What? Why would I eat them? No, this sort of spread

Is only acceptable when spread on one’s head.

Oh look, there’s some honey, let’s add that in too,

And some milk and ooh, sugar! Well, what’s wrong with you?

Don’t make such a fuss, it’s just honey, eggs and sugar

See, I’ll pull it out, oh no, oh wait – Aaaaaagh!

Get it off, get it off, get it off, get it off!

Oh God, you’re not moving FAST enough!

What’s this stuff on my plate – green isn’t a food!

No cake till I eat it? Well now that’s just rude.

I don’t remember agreeing to such a decree.

Oh was there ever a life of such misery?

 

I can’t just be rational – I’m not yet even three,

And there’s so much that doesn’t make sense to me.

Some days I don’t think I’ll ever reach the prize

At the end of all the why, why, why, why, whys.

But one day you’ll look back with a nostalgic smile

When you recall my hair in this great, eggy style.

And the memory of my frowns will make you laugh,

but in the meantime I absolutely will not have a bath.

But if you insist on my undressing, you really can’t blame me

For running away… Oh look! A wee wee!

Yes it has been a while since my last random wetting

But sometimes I just can’t help forgetting.

 

It’s bedtime, so you must read me ten books, let’s go

And don’t scrimp on any of the words or I’ll know.

Daddy must read to me too now you’re done,

With all the voices and actions I like, every one.

I need water, I want doggy, I’m hungry, I must poo…

What will it take to bring me downstairs with you?

Ok, fine. I’ll stay here… but I want one last kiss,

And we can all agree, I’m not happy about this.

Because it’s really not easy to be quite so small,

No, I wont say night night… I’m not tired… at… a-….

 

PS – your earrings are in the toilet.

 


Your toddler is perfectly normal. Now shut up.

Is your child a budding Michaelangelo? The next Darcey Bussell? Destined for a life of OCD-like repeated rituals? Or are they just a NORMAL TODDLER?

OMG. Better start saving for art school!!!

OMG. Better start saving for art school!!

When you’re pregnant, all you want is to meet the little passenger in your belly. You’re consumed by questions to which you have no way of knowing the answers… What will they look like? What will they be like? Will they be musical? Will they grow up to solve crimes? Will they inherit your talents for baking/DIY/remembering erroneous tidbits of celebrity trivia? They are literally swathed in fleshy, protruding mystery. And then they are born and, save perhaps the question of their appearance (and that can be temporary) you still don’t really know any of the answers…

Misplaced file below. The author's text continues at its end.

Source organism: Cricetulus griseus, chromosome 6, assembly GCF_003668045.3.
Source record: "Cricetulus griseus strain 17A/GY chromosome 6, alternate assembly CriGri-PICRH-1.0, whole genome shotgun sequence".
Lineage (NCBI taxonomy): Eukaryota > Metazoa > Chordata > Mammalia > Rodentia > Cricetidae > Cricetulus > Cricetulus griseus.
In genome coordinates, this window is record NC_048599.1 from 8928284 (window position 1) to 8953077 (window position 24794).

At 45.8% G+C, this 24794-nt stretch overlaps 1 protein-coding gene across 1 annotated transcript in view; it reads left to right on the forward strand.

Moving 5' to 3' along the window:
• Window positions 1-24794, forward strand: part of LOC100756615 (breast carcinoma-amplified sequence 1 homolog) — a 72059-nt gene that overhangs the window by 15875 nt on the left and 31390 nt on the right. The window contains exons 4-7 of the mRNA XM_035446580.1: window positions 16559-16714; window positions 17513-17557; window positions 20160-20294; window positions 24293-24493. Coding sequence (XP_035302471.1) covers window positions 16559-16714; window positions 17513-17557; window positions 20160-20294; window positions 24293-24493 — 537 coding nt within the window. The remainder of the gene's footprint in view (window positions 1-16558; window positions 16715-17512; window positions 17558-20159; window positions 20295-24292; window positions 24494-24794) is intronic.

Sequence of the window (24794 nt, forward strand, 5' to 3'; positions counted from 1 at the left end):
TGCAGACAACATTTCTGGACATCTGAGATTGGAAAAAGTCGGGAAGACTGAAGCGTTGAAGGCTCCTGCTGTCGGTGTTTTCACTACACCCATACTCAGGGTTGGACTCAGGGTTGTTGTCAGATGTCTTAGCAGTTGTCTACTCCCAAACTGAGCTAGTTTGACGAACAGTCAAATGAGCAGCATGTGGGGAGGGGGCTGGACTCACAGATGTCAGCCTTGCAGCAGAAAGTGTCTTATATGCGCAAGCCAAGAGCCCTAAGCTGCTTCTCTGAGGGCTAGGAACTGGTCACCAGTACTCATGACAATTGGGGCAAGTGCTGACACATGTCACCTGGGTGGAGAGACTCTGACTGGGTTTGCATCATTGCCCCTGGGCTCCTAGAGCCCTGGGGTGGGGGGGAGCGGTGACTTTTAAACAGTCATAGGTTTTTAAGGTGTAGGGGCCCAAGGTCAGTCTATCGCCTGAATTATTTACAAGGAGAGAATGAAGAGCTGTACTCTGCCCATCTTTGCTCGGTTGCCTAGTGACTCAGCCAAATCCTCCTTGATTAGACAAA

I seem to come across so many parents who seem determined to label all their children’s quirks and preferences as early as possible. Their child likes to clap their hands to a piece of music. Destined to be a conductor. Two year old likes books with rhymes: obviously a budding poet. I’m not saying it won’t happen… Sure, it’s possible a child destined to be a mechanic or race car driver might show an early interest in cars. It’s also just as possible the child might grow up to shun all forms of motorized vehicle and insist instead upon traveling everywhere in a pony and trap.

I don’t mean to rant; I’m genuinely mystified about the clues behind who toddlers are and who they will become. The other day my daughter burst into tears because I couldn’t understand her when she kept telling me to “shut the door” as she brushed her teeth in the bathroom (the door to which was firmly shut… you see my confusion.) Turns out she wanted me to close the lid of the toothpaste. Does that mean she will grow up to be fastidious about lids and germs and tidiness? (Given her genes I am inclined to think not…) Or was she just being a demanding, frustrated toddler?

If my child throws herself down when I refuse to hand over my laptop is it just her tiny toddler brain rendering her temporarily insensible due to an excess of exhaustion? Or am I preventing the next Steve Jobs from their earliest enterprising explorations? Earlier today we took a particularly muddy walk around the lake and she insisted I carry her AND her boots which she didn’t want to wear AND her scooter bike. Because it was “too muddy to walk.” Now this is probably just her being a stubborn toddler, right? RIGHT? SHE’S NOT GOING TO DO THIS WHEN SHE’S 15, RIGHT??

And then there are the times she pulls a pair of pants over her head, catches my eye and we share a laugh. I like to think at times like these that we are in-sync, bolstering an unbreakable mother-daughter bond that will see us all the way through the dreaded terrible-music-taste tween and mother-hating teenage years. I like to think it, but I don’t really, truly believe it. Because no one can predict what a person is going to truly be like from the age of two… You could possibly hazard a guess. Maybe even a good guess. But you can’t tell for sure.